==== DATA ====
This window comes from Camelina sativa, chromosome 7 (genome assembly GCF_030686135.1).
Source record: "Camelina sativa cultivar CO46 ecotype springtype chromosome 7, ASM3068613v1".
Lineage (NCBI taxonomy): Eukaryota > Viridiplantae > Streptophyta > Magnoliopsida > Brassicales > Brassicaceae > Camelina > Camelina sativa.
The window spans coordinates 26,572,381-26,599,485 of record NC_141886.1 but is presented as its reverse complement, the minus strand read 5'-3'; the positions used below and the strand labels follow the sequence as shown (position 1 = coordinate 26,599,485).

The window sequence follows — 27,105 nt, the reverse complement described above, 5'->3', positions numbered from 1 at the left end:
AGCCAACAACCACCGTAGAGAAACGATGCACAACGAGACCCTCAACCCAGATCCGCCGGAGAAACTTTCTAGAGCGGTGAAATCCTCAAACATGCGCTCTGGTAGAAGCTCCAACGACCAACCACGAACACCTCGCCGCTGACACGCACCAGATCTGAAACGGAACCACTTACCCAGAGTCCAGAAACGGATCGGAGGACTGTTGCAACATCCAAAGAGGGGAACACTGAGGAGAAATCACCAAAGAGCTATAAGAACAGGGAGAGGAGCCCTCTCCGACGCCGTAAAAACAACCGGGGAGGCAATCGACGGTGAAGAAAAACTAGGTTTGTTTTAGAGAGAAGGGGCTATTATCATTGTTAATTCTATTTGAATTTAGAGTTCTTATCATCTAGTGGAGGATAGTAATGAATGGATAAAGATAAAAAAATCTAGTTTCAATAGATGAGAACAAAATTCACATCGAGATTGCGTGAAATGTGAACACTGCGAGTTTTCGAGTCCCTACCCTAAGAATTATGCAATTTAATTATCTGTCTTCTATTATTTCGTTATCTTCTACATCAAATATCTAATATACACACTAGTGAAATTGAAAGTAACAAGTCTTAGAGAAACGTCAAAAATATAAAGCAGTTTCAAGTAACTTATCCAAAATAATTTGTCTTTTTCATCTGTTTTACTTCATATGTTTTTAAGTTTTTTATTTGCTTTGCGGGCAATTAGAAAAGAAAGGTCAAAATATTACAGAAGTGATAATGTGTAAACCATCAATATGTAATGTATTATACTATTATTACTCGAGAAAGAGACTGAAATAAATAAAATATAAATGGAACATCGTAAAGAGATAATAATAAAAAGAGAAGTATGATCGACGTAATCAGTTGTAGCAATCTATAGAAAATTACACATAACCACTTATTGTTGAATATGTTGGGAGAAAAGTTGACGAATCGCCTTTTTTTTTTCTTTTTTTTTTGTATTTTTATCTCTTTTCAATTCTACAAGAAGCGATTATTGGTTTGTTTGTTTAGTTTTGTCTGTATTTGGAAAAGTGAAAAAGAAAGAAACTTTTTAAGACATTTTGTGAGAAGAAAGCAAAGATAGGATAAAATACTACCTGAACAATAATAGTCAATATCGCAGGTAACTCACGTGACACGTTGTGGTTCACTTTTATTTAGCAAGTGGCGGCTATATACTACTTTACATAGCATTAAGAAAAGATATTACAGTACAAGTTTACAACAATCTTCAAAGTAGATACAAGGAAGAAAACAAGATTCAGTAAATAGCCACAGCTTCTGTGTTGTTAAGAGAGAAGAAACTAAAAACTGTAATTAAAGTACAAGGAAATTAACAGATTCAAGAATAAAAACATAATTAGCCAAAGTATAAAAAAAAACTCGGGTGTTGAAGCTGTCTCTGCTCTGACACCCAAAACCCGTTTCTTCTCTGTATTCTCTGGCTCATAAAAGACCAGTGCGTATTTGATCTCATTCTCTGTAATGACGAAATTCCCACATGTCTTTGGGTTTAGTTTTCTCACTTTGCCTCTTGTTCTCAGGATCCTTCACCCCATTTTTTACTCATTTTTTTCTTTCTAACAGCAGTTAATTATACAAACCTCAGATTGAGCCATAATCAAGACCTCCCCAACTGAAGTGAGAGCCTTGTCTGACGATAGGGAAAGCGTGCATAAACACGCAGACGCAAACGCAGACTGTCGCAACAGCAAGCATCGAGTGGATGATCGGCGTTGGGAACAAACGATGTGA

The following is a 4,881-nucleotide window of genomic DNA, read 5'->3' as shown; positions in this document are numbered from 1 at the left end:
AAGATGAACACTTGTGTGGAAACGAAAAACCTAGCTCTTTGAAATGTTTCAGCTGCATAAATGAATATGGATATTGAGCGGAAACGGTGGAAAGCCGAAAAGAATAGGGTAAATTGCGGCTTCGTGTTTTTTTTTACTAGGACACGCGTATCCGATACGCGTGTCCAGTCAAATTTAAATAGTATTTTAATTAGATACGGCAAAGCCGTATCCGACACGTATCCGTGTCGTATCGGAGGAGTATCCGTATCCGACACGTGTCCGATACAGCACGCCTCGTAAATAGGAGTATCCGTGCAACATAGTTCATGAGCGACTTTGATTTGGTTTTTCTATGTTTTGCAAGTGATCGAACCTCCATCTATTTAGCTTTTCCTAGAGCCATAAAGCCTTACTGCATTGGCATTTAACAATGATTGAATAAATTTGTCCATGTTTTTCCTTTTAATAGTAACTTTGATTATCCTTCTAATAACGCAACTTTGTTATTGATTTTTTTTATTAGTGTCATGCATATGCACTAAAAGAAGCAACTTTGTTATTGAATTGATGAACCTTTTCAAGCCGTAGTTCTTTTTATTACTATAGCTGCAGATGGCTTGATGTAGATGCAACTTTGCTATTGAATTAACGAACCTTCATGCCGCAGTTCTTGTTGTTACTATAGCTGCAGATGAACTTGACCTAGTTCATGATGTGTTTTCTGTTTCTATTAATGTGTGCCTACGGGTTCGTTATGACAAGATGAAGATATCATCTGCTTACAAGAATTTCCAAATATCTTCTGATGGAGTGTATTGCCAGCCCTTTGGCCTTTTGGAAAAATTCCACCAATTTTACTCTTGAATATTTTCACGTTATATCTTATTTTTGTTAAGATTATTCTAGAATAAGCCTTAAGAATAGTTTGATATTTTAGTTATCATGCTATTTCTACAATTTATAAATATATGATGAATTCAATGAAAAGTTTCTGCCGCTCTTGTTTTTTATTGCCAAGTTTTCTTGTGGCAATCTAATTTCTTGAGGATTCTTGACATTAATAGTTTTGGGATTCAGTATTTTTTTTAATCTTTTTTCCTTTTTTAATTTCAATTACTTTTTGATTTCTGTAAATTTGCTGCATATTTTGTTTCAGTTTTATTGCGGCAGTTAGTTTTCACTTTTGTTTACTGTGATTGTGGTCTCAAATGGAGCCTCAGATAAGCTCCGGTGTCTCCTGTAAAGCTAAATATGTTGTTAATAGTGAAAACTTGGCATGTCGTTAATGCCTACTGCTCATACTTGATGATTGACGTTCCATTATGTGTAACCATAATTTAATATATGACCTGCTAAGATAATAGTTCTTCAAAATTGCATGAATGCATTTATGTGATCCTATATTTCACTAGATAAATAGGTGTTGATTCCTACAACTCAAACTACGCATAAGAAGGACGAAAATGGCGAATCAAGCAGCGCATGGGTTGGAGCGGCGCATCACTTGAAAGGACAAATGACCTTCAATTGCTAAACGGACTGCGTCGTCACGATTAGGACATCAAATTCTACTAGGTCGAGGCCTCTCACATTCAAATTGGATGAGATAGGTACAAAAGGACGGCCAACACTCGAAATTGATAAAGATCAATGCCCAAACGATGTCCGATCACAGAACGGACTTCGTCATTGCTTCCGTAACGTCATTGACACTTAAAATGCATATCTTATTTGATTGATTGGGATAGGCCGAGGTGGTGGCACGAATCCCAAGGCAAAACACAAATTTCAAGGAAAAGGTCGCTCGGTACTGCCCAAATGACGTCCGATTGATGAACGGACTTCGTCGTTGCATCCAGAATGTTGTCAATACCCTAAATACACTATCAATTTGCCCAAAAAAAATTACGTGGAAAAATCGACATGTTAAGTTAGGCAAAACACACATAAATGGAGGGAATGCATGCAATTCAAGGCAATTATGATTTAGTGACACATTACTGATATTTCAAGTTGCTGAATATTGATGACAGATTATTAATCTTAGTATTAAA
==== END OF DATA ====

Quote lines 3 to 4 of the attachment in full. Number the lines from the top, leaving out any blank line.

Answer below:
Lineage (NCBI taxonomy): Eukaryota > Viridiplantae > Streptophyta > Magnoliopsida > Brassicales > Brassicaceae > Camelina > Camelina sativa.
The window spans coordinates 26,572,381-26,599,485 of record NC_141886.1 but is presented as its reverse complement, the minus strand read 5'-3'; the positions used below and the strand labels follow the sequence as shown (position 1 = coordinate 26,599,485).